The Armament Agency is to fuse several bodies, e.g. the Armament Inspectorate, the I3TO Inspectorate for Implementation of Innovative Defence Technologies or the Offset Bureau. It would also take over some of the competencies from other entities. In what way that would be done, organization-wise? Would the entities that would be gathered within the Armament Agency, as a whole, as it launches its operations, formed into a division or department of the new Agency, or would entirely new structures be established, including the elements of the existing organs?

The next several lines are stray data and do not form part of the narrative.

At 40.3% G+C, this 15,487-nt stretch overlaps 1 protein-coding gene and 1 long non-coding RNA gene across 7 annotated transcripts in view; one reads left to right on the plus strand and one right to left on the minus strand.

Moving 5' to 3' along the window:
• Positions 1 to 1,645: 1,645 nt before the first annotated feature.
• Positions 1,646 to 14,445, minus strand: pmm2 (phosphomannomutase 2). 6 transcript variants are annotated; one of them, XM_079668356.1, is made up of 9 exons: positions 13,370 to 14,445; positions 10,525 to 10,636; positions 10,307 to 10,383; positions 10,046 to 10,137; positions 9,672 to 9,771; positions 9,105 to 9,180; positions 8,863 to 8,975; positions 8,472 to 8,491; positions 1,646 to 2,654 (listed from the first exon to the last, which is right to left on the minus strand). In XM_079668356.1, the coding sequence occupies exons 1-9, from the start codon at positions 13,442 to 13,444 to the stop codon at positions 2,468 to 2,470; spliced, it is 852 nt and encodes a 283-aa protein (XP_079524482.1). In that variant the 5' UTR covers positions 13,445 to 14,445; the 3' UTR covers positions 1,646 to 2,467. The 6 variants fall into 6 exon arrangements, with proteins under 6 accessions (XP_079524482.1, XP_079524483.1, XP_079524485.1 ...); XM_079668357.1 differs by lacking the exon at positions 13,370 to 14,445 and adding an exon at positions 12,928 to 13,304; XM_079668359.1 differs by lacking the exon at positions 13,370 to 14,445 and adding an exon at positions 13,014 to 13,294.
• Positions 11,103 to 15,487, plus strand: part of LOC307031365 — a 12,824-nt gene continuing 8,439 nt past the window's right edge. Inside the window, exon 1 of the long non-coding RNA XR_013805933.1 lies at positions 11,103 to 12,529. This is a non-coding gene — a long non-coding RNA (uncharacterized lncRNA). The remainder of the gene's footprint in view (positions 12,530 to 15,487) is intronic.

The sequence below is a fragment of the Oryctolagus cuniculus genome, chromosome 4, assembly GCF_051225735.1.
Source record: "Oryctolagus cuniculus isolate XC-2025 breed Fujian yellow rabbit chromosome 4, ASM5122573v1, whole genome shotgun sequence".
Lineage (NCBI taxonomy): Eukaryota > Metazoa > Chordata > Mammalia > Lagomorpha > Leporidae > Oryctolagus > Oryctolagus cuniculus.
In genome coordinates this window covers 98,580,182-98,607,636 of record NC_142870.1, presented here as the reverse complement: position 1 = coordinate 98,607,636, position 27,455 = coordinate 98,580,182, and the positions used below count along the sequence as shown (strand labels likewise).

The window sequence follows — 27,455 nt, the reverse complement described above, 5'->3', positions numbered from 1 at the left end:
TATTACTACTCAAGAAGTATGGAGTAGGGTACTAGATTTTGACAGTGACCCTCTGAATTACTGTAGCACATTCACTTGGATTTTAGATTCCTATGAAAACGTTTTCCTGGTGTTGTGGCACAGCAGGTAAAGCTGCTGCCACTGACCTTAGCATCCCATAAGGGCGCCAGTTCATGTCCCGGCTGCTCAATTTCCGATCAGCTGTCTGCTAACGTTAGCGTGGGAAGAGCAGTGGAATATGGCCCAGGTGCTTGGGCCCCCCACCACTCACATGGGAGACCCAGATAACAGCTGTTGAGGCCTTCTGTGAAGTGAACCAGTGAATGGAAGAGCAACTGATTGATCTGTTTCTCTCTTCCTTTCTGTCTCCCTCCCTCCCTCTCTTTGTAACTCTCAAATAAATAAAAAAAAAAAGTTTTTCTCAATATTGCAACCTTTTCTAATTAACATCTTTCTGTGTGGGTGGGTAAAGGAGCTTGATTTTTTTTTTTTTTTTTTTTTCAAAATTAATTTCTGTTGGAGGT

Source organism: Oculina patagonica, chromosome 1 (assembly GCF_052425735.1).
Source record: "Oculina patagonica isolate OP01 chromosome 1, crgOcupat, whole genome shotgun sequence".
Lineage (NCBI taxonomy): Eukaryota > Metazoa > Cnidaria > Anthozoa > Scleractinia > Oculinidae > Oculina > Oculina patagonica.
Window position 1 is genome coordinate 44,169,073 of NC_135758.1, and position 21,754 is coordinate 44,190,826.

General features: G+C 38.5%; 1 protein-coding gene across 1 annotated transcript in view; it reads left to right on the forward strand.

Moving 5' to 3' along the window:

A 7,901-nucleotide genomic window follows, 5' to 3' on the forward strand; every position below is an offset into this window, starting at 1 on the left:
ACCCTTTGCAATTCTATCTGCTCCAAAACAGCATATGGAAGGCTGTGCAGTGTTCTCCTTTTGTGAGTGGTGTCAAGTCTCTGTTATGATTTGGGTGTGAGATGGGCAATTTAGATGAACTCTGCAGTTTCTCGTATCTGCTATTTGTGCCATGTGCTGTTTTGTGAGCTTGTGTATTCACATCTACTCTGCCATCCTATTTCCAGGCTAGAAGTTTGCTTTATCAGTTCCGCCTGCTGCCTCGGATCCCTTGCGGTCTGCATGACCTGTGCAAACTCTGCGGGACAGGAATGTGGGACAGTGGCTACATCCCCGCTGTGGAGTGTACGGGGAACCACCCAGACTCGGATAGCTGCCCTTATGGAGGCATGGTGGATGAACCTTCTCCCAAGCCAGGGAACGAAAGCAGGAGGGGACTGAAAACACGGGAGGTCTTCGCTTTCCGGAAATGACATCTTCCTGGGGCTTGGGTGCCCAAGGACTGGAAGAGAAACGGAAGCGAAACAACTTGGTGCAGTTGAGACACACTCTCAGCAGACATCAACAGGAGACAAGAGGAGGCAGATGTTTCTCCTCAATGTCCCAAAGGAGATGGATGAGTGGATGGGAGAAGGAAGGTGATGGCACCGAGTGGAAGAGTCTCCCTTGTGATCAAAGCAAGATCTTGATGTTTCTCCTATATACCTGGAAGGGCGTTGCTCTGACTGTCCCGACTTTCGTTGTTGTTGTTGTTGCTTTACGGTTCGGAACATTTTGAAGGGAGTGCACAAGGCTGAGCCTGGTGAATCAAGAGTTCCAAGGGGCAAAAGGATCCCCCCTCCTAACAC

We are speaking of a generational change for the whole military procurement system. Disbanding, transfer or consolidation of several key entities procuring the equipment for the military into a single organism poses a challenge comparable to establishment of a new branch of the military. The difference here is that the Agency would not be established from scratch, but using the existing entities - the Armament Inspectorate, the Inspectorate for Implementation of Innovative Defence Technologies, and the Offset Agreements Bureau. Of course, using the personnel, organizational culture and institutional memory of theirs as well. At the same time, the Agency would take over some of the specific tasks and tools of the Military Centre for Standardization, Quality and Codification, and some of the specific tasks and tools of the Military Property Agency, and the Armed Forces Support Inspectorate. It will also make its own contributions at the Armament Policy Department of the Polish Ministry of Defence We want to use synergy to utilize what's already has been built and proven, and we want to create new solutions. We are also taking a closer look at good practices in other states, analyzing them and coming to conclusions of our own. As I stressed, it sometimes happens that the issue is not related to the sparse wallet, but to the scattering of the workforce that has that wallet at its disposal.